Discussing migraine treatments can get confusing, partly because there are so many, and partly because they’re used for different purposes. Migraine treatments fall into three categories – preventive, abortive, and rescue.
Preventive treatments are used to reduce the frequency and severity of migraine attacks. Most doctors recommend preventive treatment if we average three or more migraines a month, or if our migraines are especially debilitating. Some people are naturally reluctant to start taking a daily medication that may need to be taken indefinitely. Here’s where we need to stop and think a bit. Migraine is a genetic neurological disease, not just having bad headaches. Most people aren’t so reluctant to take daily medications for diseases such as diabetes or thyroid disease. Once we get our heads around the fact that migraine is a disease, resistance to taking daily medications seems to lessen.
There are only four medications that have been officially approved by the FDA for migraine prevention:
propranolol (Inderal), a beta blocker originally developed for heart disease and high blood pressure
timolol (Blocadren), another beta blocker
divalproex sodium (Depakote and Depakote ER), a neuronal stabilizing agent, also known as an anti-epileptic agent, originally developed for seizure disorders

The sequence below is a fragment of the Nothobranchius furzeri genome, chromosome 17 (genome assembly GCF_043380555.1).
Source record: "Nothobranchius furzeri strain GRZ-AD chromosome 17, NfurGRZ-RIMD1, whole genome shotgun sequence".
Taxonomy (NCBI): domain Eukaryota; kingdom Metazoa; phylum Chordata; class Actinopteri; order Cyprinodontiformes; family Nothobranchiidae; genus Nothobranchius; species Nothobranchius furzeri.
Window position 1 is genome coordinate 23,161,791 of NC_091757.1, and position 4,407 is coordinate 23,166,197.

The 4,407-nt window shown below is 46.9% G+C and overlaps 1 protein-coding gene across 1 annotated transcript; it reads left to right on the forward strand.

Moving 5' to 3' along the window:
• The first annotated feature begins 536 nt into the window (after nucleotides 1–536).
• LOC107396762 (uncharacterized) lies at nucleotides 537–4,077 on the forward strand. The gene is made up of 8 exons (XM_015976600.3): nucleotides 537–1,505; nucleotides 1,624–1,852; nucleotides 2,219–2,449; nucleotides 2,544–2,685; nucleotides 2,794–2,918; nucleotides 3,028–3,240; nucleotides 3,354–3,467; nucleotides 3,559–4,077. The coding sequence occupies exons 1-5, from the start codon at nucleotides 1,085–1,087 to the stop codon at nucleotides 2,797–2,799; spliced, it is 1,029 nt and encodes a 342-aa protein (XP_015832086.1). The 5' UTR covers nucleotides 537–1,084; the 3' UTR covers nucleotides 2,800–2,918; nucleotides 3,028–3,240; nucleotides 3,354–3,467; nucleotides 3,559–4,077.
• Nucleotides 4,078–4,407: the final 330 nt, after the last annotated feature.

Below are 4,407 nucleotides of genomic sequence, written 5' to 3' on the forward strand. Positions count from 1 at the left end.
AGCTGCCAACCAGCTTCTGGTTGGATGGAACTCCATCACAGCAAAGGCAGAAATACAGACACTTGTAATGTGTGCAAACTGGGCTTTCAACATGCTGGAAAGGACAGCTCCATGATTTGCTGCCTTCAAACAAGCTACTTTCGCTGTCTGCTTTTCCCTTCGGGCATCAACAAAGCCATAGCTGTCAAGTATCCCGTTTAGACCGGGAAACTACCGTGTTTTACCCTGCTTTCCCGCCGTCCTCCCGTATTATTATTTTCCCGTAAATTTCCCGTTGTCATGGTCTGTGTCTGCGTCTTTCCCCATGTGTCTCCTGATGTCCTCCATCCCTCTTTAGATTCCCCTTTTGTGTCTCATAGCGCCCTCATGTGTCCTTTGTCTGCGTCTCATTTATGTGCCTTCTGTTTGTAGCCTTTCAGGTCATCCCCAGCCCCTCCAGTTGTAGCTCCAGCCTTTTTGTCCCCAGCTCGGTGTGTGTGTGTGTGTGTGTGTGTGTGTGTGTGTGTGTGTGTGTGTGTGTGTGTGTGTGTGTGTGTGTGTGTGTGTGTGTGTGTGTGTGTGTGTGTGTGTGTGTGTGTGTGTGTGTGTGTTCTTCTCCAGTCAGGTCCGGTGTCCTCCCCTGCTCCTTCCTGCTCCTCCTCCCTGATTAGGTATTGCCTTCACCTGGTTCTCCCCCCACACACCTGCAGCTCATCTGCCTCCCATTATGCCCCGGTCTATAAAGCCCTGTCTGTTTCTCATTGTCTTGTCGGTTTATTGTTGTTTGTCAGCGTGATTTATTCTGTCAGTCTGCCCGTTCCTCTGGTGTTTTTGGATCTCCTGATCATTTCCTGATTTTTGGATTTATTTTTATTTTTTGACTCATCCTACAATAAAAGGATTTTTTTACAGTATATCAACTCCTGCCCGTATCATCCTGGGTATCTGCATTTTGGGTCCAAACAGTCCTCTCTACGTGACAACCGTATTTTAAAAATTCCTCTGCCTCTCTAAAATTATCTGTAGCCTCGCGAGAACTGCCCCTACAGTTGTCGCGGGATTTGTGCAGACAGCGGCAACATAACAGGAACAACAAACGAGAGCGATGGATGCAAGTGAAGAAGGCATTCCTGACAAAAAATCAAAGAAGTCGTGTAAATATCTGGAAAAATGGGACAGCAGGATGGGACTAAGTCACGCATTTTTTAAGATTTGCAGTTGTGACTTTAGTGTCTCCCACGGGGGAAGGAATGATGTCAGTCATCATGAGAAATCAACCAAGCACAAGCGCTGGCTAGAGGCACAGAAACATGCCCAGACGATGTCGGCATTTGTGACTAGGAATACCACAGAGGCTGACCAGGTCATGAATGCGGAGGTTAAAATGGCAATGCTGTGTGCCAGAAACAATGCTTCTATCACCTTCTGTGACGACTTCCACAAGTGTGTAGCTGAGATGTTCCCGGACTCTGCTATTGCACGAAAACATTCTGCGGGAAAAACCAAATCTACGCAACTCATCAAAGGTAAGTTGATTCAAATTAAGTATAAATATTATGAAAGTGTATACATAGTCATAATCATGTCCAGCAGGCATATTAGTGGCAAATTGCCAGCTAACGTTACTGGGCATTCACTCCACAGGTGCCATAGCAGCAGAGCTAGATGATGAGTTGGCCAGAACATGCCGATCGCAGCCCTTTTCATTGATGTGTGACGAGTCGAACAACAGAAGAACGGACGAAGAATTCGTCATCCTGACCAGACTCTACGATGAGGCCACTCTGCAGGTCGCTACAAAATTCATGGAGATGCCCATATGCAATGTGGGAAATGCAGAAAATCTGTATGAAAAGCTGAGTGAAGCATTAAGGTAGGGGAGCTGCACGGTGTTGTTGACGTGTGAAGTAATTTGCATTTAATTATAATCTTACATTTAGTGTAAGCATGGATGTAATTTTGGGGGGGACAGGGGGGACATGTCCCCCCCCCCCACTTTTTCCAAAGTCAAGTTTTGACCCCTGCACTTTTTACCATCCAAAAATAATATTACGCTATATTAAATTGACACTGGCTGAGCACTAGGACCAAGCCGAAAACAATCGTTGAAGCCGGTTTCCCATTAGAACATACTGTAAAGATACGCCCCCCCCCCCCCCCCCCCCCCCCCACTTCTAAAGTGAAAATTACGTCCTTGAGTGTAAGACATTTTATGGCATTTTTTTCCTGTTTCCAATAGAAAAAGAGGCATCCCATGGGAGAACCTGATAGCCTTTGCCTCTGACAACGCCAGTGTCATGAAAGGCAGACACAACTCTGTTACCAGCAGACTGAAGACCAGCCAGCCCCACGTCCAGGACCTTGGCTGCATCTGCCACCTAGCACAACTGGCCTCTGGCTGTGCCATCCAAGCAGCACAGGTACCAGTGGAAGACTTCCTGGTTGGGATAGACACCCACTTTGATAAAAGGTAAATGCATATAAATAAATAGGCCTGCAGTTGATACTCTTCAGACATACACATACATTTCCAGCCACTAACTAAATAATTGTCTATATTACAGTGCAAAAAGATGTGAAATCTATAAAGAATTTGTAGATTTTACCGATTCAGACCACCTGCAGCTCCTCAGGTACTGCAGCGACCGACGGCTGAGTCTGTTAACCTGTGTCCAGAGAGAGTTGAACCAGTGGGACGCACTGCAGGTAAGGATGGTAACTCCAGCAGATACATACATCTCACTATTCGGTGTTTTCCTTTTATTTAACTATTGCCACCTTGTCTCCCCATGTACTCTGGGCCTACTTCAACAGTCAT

topiramate (Topamax), another neuronal stabilizing agent
There are many other medications (more than 100 total) that are being used effectively for migraine prevention. It’s quite common for medications to be prescribed for conditions other than those for which they were first developed. This is called off-label prescribing. Medications prescribed off-label for migraine prevention include:
Antihypertensives (blood pressure medications)
- Alpha-2 Agonists such as clonidine (Catapres)
- ACE Inhibitors such as benazepril (Lotensin) and fosinopril (Monopril)
- Beta Blockers such as metoprolol (Lopressor) and nadolol (Corgard)
- Calcium Channel blockers such verapamil (Calan), diltiazem (Cardizem), and feldopine (Plendil)
Antihistamines such as cyproheptadine (Periactin)
- Tricyclic antidepressants such as amitriptyline (Elavil)
- SSRI antidepressants such as escitalopram (Lexapro)
- SNRI antidepressants such as venlafaxine (Effexor)
- MAOI antidepressants such as phenelzine (Nardil)
Cox-2 Enzyme Inhibitors such as celecoxib (Celebrex)
Muscle relaxants such as carisoprodol (Soma) and tizanidine (Zanaflex)
Neuronal stabilizing agents (anticonvulsants) such as gabapentin (Neurontin) and zonisamide (Zonegran)
Leukotriene blockers such as montelukast (Singulair) and zafirlukast (Accolate)